Now and Then Magazine

An Independant regional magazine that is circulated into 78,000 selected homes

Latest Edition: February 2019

Included in this magazine...

- The mountain of shame

- A costly decision

- Welcome home Teesside Airport

- Were the Aussies conned?

- Academia

- Digest

Browse the Magazine

Peter Cook

the editor

These days, having reached a certain age, I find myself in quieter moments enjoying a little nostalgia, and taking pleasure in recalling past happy memories. I am now finding that the past always appears to be more rosy than the future.
I recall once seeing graffiti on a gents’ toilet that read: ‘nostalgia is not what it was, but it will be one day.’ How true.
The problem with nostalgia, however, is that it tends to concentrate on just the happy times, bad memories are conveniently ignored. Yet looking backwards is important if we are to learn lessons for the future.
If the Now&Then post box is any guide, it does seem that many readers share this desire to enter our tardis and travel back into the past rather than contemplate the uncertainity of the future.
I put it down to our increasing sense of inadequacy. We find ourselves being propelled forward at a frightening speed into a world we find difficult to comprehend. Modern technology mystifies us. We shake our heads watching robots building a motor car in minutes, while another is taking out our appendices in an operating theatre.
We struggle to keep up with modern communication. Where once we relied on a red telephone box to make a call, we are now expected to carry a mobile phone, the workings of which we don’t have a clue. We find we do not have any banks to cash our cheques anymore and instead we are guided to on-line banking with all its attendant terrors. We can now all have the choice of changing our sex even if some of us mistakenly think gender fluid is some sort of engine oil. Where will it all end, we ask, and no one can give us an answer. So as an antidote, we prefer our thoughts to wander back to an era that we did comprehend.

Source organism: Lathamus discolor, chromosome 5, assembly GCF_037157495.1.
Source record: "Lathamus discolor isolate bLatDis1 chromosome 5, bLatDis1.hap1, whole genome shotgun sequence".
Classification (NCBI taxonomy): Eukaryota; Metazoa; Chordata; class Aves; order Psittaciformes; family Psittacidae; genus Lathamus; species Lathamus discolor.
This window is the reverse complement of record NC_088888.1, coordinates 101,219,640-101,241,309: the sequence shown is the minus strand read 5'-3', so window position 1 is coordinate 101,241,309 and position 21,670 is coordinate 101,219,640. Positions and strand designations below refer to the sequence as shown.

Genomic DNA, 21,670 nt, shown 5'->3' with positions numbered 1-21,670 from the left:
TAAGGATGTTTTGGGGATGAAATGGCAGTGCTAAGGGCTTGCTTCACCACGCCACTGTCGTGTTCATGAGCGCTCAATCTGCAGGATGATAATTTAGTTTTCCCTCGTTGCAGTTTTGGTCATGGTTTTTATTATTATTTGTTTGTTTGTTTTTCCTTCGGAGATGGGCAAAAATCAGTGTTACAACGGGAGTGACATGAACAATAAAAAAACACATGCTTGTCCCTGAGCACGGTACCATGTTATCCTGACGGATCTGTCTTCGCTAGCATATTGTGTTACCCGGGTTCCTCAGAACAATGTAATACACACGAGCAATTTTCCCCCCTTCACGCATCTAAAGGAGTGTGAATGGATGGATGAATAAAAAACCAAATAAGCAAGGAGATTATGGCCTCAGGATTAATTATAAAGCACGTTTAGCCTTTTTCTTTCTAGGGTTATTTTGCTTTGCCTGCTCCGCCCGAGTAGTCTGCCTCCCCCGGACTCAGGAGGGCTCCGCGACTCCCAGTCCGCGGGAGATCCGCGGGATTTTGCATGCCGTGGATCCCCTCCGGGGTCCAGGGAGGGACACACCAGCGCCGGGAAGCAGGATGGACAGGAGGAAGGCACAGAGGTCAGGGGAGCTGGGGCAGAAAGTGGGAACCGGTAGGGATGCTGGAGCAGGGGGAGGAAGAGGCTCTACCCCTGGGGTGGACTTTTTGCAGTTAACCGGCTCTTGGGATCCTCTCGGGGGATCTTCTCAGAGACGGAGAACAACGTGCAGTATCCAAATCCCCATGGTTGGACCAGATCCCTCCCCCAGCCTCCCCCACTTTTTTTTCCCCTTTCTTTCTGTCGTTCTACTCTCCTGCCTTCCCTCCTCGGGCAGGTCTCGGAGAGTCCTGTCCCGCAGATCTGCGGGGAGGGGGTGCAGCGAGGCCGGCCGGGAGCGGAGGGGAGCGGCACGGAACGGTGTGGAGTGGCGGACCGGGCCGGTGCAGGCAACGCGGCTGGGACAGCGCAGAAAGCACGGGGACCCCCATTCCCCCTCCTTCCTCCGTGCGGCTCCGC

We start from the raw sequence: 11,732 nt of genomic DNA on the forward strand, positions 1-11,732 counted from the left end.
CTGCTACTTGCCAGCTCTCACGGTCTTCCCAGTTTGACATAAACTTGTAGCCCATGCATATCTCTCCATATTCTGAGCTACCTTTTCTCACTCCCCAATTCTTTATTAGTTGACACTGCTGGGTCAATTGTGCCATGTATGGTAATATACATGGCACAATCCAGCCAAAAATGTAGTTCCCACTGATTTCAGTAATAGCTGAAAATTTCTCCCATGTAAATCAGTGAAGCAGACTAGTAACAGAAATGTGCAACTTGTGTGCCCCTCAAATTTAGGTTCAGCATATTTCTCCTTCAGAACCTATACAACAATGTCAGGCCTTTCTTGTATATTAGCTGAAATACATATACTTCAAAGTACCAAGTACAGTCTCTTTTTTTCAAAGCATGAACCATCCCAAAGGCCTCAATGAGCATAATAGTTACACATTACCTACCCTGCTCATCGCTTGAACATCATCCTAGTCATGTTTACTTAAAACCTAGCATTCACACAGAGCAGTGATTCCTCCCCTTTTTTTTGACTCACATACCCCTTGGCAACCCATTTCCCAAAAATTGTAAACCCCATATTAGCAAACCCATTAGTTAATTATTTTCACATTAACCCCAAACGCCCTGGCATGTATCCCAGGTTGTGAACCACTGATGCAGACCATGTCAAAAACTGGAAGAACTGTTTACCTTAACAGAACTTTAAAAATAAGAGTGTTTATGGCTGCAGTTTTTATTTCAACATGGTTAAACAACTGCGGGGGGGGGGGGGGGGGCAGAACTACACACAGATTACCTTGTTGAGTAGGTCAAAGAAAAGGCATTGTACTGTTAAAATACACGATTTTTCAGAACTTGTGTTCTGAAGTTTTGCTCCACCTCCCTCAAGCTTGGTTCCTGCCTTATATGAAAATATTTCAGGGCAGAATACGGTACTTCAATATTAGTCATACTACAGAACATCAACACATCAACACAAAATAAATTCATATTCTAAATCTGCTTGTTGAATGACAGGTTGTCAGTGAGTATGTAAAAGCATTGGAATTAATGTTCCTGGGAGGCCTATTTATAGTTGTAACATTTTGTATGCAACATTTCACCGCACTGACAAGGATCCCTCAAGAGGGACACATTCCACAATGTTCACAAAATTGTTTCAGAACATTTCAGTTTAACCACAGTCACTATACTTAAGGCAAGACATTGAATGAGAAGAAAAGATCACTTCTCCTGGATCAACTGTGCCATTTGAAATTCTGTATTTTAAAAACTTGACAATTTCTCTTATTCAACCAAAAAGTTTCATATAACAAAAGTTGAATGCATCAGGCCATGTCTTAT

But another problem with nostalgia is that it serves as a dampener on change, and we know deep down that change is inevitable; nothing stands still forever.
I found myself talking to a 70-year-old the other day, who was berating Middlesbrough Council for ruining the town. When I asked him to explain, he cited the town centre where he could recall Linthorpe and Newport roads lined with a wide choice of individual shops and all the offices in Albert road.
All had been replaced with fast-food outlets and charity shops. For those who grew up during that era, therein lies the dilemma. They agree with much of that man’s sentiments, but they now see that the internet has succeeded in closing hundreds, if not thousands, of these small businesses and they know the internet is not going away.
Now I am not saying that all is well with the town we remember back in our childhood. That man I spoke to however, now lived in a relatively new house, drove a car, and lived in a pollution-free atmosphere; he had cured his leg pain by having a new hip replacement, thanks to the advances in medical science. So perhaps we should keep nostalgia in perspective. We all can recall and enjoy those happy memories of bygone years, but let’s not forget that one day in the future someone will look back on our problems today with great affection.

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Peter Cook – Editor-in-Chief